From the Paschal homily of St. John Chrysostom:
Let no one fear death, for the Saviour’s death has set us free.
He that was taken by death has annihilated it! He descended into hell and took hell captive! He embittered it when it tasted his flesh! And anticipating this Isaiah exclaimed, “Hades was embittered when it encountered thee in the lower regions.” It was embittered, for it was abolished! It was embittered, for it was mocked! It was embittered, for it was purged! It was embittered, for it was despoiled! It was embittered, for it was bound in chains!
It took a body and, face to face, met God! It took earth and encountered heaven! It took what it saw but crumbled before what it had not seen!
“O death, where is thy sting? O hades, where is thy victory?”
Christ is risen, and you are overthrown!
Christ died. Every. single. year. I am struck by that. Christ, one of the Holy Trinity. died.
From the Lamentations (Matins of Great and Holy Saturday)
Let awe and wonder shake the heavens
and let the earth’s foundations quake
For He who dwells in the heavens is laid
within a dark and dismal tomb
And numbered among the dead…
Can you imagine this from the point of view of those long-dead? From the perspective of the demons?
The hymns we sang tonight talked about the chaos that likely ensued when Christ descended into hell and freed the captives. For like two seconds it looked like evil and death had triumphed, but then He-who-created-the-world showed up.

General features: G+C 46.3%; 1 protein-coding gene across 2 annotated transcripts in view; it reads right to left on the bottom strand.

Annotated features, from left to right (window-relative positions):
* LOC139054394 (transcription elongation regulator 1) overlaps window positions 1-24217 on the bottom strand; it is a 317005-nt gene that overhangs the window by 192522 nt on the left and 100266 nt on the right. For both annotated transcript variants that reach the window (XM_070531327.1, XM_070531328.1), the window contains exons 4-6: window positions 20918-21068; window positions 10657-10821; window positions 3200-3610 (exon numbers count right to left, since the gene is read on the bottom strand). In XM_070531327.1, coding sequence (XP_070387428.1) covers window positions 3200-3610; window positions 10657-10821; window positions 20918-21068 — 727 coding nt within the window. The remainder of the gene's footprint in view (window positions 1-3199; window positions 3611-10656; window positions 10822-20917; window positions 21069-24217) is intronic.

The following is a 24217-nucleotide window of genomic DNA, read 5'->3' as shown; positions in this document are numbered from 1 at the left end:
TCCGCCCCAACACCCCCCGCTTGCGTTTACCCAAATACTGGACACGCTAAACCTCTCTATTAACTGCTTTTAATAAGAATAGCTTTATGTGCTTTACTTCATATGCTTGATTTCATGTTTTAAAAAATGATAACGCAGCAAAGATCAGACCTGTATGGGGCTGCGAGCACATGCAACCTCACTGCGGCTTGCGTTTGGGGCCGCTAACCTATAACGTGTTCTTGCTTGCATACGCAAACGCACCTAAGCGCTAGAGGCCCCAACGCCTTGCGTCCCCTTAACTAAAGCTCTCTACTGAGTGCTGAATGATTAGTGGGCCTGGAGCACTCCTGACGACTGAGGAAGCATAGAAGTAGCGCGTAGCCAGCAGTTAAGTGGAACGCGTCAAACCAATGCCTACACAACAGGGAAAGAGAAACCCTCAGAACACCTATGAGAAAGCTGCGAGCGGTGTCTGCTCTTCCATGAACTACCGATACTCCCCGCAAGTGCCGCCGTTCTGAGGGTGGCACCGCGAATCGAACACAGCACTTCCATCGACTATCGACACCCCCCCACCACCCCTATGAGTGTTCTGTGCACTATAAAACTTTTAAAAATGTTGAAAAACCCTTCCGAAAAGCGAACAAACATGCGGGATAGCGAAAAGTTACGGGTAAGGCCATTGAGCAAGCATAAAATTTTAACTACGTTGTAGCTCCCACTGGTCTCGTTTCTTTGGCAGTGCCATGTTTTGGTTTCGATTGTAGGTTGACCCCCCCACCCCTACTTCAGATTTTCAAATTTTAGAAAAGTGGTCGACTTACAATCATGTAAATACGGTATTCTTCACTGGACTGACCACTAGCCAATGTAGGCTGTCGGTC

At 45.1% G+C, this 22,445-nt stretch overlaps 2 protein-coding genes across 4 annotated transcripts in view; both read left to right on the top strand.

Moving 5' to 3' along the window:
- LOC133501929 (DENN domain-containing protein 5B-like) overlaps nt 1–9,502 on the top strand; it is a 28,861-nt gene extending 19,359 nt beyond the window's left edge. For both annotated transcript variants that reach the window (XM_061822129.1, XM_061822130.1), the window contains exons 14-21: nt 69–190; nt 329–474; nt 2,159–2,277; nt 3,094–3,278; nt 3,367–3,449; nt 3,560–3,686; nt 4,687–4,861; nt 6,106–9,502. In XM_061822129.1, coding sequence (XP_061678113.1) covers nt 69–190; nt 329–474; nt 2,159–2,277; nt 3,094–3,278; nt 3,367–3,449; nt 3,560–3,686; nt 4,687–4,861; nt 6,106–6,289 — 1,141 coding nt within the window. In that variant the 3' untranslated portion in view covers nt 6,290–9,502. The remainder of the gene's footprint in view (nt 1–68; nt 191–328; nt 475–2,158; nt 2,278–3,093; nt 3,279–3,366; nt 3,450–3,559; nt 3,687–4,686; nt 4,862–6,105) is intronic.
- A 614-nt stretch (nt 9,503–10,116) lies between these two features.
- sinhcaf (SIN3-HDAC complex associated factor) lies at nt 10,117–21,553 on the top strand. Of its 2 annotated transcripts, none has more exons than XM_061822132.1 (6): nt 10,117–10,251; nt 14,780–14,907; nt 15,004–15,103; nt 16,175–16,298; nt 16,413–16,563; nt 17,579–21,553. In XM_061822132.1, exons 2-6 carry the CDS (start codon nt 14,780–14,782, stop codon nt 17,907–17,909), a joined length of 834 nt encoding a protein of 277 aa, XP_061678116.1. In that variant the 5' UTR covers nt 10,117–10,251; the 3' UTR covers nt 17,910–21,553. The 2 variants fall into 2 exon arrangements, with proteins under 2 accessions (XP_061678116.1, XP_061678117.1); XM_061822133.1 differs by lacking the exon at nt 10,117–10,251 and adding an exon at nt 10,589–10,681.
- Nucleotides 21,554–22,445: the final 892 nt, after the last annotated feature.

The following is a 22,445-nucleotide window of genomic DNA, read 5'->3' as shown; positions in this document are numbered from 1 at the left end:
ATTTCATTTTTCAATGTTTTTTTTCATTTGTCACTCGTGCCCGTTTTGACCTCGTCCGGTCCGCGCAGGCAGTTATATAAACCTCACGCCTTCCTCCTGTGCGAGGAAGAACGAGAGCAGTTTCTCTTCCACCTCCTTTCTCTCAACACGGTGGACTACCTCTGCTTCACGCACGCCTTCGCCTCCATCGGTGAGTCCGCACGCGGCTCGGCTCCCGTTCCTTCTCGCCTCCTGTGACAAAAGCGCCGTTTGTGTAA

So for me, for those of us here on earth, Christ is dead and in the tomb. But there’s so much more going on.
Lent did to me what it always does to me…and I guess what is supposed to do…revealed those areas in my life that need some shoring up, some care and tending to. For me, this year, that’s been a lot about my cynicism and my aggressive irritation with those around me: the least of these, usually, who stand in the way of my progress toward wherever it is I think I’m going, or think I need to go.
Then, yesterday, I saw this little clip on YouTube…you know the clip I’m talking about. And Miss Susan Boyle showed me what grace looks like. She took me to a place where I needed to go, but I confess I didn’t expect it. Come on, neither did you. I was just like Simon Cowell, cringing at the thought of whatever was going to come out of her mouth and smugly looking forward to the trainwreck that was about to ensue.
And as I watched it unfold on my computer at work, I tried not to weep. I thought about her all evening, as I sat before the icons during Pre-Sanctified Liturgy. I thought about how grace-less I am, and how I do not treat people with anything remotely resembling the respect due them as those created in the image of God.
So, thank you, Susan Boyle. Thank you for being an instrument of God’s grace in my life. Thank you for holding up the mirror of my own heart in front of my eyes so I could see those areas that needed polishing so I can better reflect that Divine Image. Thank you, Susan Boyle, for blessing this Holy Week for me in a very real way.